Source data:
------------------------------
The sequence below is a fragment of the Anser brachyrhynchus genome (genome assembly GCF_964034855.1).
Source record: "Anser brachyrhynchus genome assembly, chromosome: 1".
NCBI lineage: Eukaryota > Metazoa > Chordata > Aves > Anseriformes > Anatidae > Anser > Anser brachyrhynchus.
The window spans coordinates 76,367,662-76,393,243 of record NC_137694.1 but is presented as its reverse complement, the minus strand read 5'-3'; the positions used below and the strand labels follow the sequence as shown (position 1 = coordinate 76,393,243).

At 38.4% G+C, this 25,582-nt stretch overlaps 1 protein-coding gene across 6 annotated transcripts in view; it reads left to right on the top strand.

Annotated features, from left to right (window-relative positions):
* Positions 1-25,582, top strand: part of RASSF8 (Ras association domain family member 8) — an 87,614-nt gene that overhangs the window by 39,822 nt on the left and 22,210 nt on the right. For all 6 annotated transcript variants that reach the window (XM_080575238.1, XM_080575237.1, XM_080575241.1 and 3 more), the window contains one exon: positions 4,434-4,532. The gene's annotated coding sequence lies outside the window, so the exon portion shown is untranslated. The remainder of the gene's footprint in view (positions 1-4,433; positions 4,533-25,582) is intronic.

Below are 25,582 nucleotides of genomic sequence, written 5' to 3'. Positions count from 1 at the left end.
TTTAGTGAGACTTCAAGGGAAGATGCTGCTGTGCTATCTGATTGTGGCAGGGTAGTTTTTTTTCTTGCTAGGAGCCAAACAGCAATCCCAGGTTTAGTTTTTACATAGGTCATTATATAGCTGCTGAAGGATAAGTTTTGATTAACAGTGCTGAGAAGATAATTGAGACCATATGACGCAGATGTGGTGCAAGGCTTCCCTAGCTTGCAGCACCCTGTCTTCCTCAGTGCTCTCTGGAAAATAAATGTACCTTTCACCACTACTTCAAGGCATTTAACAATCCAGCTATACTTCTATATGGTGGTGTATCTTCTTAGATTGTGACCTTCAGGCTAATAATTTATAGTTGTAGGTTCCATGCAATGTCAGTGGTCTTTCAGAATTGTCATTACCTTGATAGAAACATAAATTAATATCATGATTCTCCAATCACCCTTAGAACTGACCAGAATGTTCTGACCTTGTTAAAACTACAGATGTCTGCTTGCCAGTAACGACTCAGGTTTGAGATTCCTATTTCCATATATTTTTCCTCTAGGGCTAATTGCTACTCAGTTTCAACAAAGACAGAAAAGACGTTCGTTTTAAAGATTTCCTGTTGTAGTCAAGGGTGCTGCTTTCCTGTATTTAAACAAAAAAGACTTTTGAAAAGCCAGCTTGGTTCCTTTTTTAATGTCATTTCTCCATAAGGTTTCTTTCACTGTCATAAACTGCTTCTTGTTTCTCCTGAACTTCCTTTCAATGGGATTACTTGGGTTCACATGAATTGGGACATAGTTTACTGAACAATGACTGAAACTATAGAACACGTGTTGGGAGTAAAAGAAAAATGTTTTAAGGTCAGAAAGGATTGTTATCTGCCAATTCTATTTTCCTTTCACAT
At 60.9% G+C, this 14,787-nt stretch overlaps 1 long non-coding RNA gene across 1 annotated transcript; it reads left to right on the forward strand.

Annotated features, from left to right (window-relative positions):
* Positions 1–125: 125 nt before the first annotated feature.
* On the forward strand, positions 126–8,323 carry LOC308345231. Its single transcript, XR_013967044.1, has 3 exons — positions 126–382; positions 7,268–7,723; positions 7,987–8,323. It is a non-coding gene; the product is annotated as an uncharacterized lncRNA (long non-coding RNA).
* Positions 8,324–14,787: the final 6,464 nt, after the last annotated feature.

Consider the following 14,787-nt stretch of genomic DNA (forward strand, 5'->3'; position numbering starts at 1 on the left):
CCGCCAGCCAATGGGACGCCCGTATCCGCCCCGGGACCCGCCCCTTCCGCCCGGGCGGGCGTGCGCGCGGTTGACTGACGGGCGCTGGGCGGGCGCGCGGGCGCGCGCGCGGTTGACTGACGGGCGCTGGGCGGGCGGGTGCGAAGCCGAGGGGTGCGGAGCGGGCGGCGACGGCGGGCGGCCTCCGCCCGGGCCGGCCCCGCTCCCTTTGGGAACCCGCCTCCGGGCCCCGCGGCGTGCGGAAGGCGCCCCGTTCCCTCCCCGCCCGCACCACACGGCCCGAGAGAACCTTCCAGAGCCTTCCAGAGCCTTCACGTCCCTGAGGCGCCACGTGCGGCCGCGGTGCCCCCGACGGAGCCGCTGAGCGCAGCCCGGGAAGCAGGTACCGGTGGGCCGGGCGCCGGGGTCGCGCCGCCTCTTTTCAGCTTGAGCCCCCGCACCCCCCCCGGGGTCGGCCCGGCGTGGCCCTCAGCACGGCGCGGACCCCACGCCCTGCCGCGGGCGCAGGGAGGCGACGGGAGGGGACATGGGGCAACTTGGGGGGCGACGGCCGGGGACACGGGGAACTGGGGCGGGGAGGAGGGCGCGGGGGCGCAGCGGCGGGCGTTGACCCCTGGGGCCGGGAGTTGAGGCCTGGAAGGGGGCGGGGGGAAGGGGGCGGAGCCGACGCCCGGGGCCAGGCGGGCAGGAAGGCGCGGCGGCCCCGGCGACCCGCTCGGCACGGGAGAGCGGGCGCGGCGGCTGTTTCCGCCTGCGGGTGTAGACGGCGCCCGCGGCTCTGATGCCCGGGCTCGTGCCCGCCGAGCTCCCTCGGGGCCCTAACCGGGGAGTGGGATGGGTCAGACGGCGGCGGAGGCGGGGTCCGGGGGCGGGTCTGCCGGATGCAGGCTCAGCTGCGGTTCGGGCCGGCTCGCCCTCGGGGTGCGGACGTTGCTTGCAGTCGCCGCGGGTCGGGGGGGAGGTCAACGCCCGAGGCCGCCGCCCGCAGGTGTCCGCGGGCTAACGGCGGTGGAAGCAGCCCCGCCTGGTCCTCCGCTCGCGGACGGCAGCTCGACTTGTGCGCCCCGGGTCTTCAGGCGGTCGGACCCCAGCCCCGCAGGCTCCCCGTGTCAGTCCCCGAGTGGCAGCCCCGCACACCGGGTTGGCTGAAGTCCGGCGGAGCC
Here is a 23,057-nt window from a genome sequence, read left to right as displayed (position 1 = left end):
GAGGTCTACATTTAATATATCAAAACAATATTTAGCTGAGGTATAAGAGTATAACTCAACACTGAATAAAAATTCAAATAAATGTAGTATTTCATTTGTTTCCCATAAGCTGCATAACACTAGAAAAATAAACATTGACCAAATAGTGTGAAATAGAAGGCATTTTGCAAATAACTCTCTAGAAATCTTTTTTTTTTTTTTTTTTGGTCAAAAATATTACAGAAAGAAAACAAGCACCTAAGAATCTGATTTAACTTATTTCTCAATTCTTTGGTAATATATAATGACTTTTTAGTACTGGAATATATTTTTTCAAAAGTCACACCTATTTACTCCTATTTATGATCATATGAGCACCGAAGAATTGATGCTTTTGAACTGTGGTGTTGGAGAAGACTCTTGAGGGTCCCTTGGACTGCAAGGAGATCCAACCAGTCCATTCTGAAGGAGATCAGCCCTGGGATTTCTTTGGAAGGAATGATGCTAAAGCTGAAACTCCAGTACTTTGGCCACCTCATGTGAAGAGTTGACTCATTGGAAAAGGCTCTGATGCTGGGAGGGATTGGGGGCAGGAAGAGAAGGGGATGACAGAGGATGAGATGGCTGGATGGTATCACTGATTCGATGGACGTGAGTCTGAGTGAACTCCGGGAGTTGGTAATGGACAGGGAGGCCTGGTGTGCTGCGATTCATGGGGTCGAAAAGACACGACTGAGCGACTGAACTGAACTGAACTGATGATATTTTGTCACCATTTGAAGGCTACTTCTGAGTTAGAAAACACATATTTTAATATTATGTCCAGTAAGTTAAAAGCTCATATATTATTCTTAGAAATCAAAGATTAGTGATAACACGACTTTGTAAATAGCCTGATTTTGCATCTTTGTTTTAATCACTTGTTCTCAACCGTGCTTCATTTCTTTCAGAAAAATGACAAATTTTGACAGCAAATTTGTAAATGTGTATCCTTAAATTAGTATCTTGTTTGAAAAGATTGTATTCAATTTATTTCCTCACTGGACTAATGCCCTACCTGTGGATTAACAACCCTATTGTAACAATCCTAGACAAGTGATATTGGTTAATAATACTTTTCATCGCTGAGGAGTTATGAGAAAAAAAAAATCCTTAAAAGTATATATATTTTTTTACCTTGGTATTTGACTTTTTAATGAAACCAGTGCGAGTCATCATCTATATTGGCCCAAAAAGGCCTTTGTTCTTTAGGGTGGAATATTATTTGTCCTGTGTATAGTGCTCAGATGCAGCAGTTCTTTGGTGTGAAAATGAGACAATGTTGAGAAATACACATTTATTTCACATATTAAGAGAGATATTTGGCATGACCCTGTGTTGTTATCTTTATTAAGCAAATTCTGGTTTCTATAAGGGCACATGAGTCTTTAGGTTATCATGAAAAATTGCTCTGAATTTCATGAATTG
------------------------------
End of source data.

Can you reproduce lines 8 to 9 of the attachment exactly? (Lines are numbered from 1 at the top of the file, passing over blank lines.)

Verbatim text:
Below are 25,582 nucleotides of genomic sequence, written 5' to 3'. Positions count from 1 at the left end.
TTTAGTGAGACTTCAAGGGAAGATGCTGCTGTGCTATCTGATTGTGGCAGGGTAGTTTTTTTTCTTGCTAGGAGCCAAACAGCAATCCCAGGTTTAGTTTTTACATAGGTCATTATATAGCTGCTGAAGGATAAGTTTTGATTAACAGTGCTGAGAAGATAATTGAGACCATATGACGCAGATGTGGTGCAAGGCTTCCCTAGCTTGCAGCACCCTGTCTTCCTCAGTGCTCTCTGGAAAATAAATGTACCTTTCACCACTACTTCAAGGCATTTAACAATCCAGCTATACTTCTATATGGTGGTGTATCTTCTTAGATTGTGACCTTCAGGCTAATAATTTATAGTTGTAGGTTCCATGCAATGTCAGTGGTCTTTCAGAATTGTCATTACCTTGATAGAAACATAAATTAATATCATGATTCTCCAATCACCCTTAGAACTGACCAGAATGTTCTGACCTTGTTAAAACTACAGATGTCTGCTTGCCAGTAACGACTCAGGTTTGAGATTCCTATTTCCATATATTTTTCCTCTAGGGCTAATTGCTACTCAGTTTCAACAAAGACAGAAAAGACGTTCGTTTTAAAGATTTCCTGTTGTAGTCAAGGGTGCTGCTTTCCTGTATTTAAACAAAAAAGACTTTTGAAAAGCCAGCTTGGTTCCTTTTTTAATGTCATTTCTCCATAAGGTTTCTTTCACTGTCATAAACTGCTTCTTGTTTCTCCTGAACTTCCTTTCAATGGGATTACTTGGGTTCACATGAATTGGGACATAGTTTACTGAACAATGACTGAAACTATAGAACACGTGTTGGGAGTAAAAGAAAAATGTTTTAAGGTCAGAAAGGATTGTTATCTGCCAATTCTATTTTCCTTTCACAT